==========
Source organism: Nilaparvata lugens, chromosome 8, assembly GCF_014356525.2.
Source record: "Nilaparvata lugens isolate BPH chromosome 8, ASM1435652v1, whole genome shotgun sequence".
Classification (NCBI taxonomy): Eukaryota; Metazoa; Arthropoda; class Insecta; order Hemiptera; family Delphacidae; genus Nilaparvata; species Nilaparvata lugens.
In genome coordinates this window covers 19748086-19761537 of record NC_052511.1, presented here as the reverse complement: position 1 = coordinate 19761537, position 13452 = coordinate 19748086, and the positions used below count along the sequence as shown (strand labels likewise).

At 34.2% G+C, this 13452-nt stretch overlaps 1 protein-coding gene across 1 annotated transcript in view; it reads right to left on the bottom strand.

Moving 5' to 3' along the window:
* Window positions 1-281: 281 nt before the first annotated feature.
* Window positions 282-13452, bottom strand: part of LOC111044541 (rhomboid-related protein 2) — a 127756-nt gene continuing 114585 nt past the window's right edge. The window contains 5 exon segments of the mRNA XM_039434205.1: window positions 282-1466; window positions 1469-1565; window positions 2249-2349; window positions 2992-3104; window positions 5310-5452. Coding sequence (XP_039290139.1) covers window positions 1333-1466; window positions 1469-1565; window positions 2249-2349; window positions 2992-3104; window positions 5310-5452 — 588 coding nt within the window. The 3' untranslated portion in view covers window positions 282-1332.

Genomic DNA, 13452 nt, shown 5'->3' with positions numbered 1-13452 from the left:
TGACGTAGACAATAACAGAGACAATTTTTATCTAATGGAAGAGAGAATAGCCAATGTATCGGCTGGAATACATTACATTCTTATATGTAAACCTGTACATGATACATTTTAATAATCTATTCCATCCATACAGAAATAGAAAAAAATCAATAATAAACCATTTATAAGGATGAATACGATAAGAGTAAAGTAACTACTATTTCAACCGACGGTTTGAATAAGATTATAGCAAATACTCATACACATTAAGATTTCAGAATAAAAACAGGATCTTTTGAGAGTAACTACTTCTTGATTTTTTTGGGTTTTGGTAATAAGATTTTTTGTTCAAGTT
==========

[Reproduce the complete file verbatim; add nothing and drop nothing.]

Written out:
Source organism: Nilaparvata lugens, chromosome 8, assembly GCF_014356525.2.
Source record: "Nilaparvata lugens isolate BPH chromosome 8, ASM1435652v1, whole genome shotgun sequence".
Classification (NCBI taxonomy): Eukaryota; Metazoa; Arthropoda; class Insecta; order Hemiptera; family Delphacidae; genus Nilaparvata; species Nilaparvata lugens.
In genome coordinates this window covers 19748086-19761537 of record NC_052511.1, presented here as the reverse complement: position 1 = coordinate 19761537, position 13452 = coordinate 19748086, and the positions used below count along the sequence as shown (strand labels likewise).

At 34.2% G+C, this 13452-nt stretch overlaps 1 protein-coding gene across 1 annotated transcript in view; it reads right to left on the bottom strand.

Moving 5' to 3' along the window:
* Window positions 1-281: 281 nt before the first annotated feature.
* Window positions 282-13452, bottom strand: part of LOC111044541 (rhomboid-related protein 2) — a 127756-nt gene continuing 114585 nt past the window's right edge. The window contains 5 exon segments of the mRNA XM_039434205.1: window positions 282-1466; window positions 1469-1565; window positions 2249-2349; window positions 2992-3104; window positions 5310-5452. Coding sequence (XP_039290139.1) covers window positions 1333-1466; window positions 1469-1565; window positions 2249-2349; window positions 2992-3104; window positions 5310-5452 — 588 coding nt within the window. The 3' untranslated portion in view covers window positions 282-1332.

Genomic DNA, 13452 nt, shown 5'->3' with positions numbered 1-13452 from the left:
TGACGTAGACAATAACAGAGACAATTTTTATCTAATGGAAGAGAGAATAGCCAATGTATCGGCTGGAATACATTACATTCTTATATGTAAACCTGTACATGATACATTTTAATAATCTATTCCATCCATACAGAAATAGAAAAAAATCAATAATAAACCATTTATAAGGATGAATACGATAAGAGTAAAGTAACTACTATTTCAACCGACGGTTTGAATAAGATTATAGCAAATACTCATACACATTAAGATTTCAGAATAAAAACAGGATCTTTTGAGAGTAACTACTTCTTGATTTTTTTGGGTTTTGGTAATAAGATTTTTTGTTCAAGTT